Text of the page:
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On this page you'll find all of our stories on the city of Detroit.Suggest a story here and follow our podcast here.

How two women in Detroit neighborhoods are bridging the city’s divide

group of people in front of Auntie Na's house
Wayne State University
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Wayne State University students pose with Sonia Brown - known as Auntie Na - in front of the house that has become a community hub on Detroit's west side.

 

In Detroit, places like Downtown, Midtown, and Corktown are undergoing major changes. Investment is flowing, and an influx of white residents are moving in. In these areas, there are plenty of new businesses, restaurants, and other amenities. But that isn’t the case in many of the city’s older neighborhoods, where the population remains majority African-American.

 

Rose Gorman and Sonia Brown are both working to help close the gap between these “two Detroits.”

 

tuxedo project house
Credit The Tuxedo Project
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The Tuxedo Project is housed in Pulitzer-prize winning journalist Stephen Henderson's childhood home.

Gorman lives and works at The Tuxedo Project on the city's west side. When Pulitzer-prize winning journalist Stephen Henderson found the house he grew up in on Tuxedo Street abandoned in 2012, he turned the space into a creative writing center. As the Resident Fellow, Gorman leads classes for teenagers and adults, facilitates reading and discussion groups, and helps pass out books from the library.

"The Tuxedo Project kind of acts as a community center more than a literary center,” explained Gorman.

 

Brown — known to many as "Auntie Na" — works with the Kresge Foundation and Wayne State University. She has created a health clinic, food pantry, clothing distribution center, and tutoring center called "Auntie Na's House." The “village,” as Brown refers to it, is on Yellowstone Street on Detroit's west side.

 

“Our programs are community-based. It started off with just trying to help some of the young mothers in the community with day-to-day living and responsibilities: clothes and food," Brown said.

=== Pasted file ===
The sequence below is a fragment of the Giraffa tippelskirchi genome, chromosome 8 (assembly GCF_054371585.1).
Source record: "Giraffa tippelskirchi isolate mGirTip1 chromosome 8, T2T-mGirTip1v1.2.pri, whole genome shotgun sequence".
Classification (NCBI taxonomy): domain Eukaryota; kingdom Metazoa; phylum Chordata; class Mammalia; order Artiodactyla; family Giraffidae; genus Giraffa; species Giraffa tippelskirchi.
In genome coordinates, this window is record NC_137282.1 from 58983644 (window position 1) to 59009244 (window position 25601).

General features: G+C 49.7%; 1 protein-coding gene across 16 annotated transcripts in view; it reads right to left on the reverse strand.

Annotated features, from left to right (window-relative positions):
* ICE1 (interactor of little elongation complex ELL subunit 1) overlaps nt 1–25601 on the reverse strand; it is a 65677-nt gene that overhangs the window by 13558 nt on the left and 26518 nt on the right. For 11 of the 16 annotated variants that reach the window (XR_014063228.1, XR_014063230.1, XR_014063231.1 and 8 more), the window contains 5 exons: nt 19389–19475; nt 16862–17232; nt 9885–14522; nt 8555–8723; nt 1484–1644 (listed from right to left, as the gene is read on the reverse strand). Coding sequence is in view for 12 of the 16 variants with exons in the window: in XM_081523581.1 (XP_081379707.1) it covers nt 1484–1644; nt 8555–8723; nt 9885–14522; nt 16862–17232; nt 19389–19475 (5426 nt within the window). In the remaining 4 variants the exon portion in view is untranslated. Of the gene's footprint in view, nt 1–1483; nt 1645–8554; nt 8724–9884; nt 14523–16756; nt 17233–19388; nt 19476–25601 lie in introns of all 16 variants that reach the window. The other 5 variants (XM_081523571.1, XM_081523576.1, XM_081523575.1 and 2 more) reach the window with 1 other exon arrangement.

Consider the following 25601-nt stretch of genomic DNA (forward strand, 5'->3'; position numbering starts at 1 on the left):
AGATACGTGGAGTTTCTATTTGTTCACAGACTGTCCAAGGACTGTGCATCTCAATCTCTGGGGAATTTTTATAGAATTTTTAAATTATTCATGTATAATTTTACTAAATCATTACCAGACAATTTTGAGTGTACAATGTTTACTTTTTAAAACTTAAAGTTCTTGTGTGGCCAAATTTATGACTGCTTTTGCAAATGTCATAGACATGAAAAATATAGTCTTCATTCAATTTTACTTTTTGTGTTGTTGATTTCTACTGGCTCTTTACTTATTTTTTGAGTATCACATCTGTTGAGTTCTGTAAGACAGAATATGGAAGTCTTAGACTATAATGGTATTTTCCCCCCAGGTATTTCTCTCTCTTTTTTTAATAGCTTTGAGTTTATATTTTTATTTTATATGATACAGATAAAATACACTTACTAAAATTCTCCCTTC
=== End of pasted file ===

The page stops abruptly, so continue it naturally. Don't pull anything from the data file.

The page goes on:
Now, the program helps in a variety of ways including babysitting children, providing educational opportunities, and holding meet and greets for neighbors.

 

Brown’s work started off in the home where her grandparents raised her. She is now raising grandchildren in the same home, after raising her own children there.

 

“So when I say I’ve been generationally embedded on that cornerstone of Yellowstone, my roots are as deep as many of those old trees that still stand there on that cornerstone of Yellowstone,” she said.

 

The neighborhood where Brown lives was once considered an upper-middle class area. Today, she says the area is filled primarily with abandoned houses and closed schools. A few streets over on Tuxedo Street, the situation is much the same.

 

“This idea of two Detroits is so big. It’s a really big deal,” said Gorman. When her creative writing classes are held in Midtown or Downtown, she said people from the west side community don’t come. Gorman says some of that has to do with not having access to transportation, but she says there is also the belief that the programming held in these areas is not meant for them.

 

Brown says that sentiment is common in her neighborhood.

 

“For the most part, many of us feel displaced. We feel like the city that we once had a place in has displaced us, has left us behind, has not so much as included us as they’d like to think they had.”

 

Brown says the work she and Gorman are doing is a good start on bridging that divide.

 
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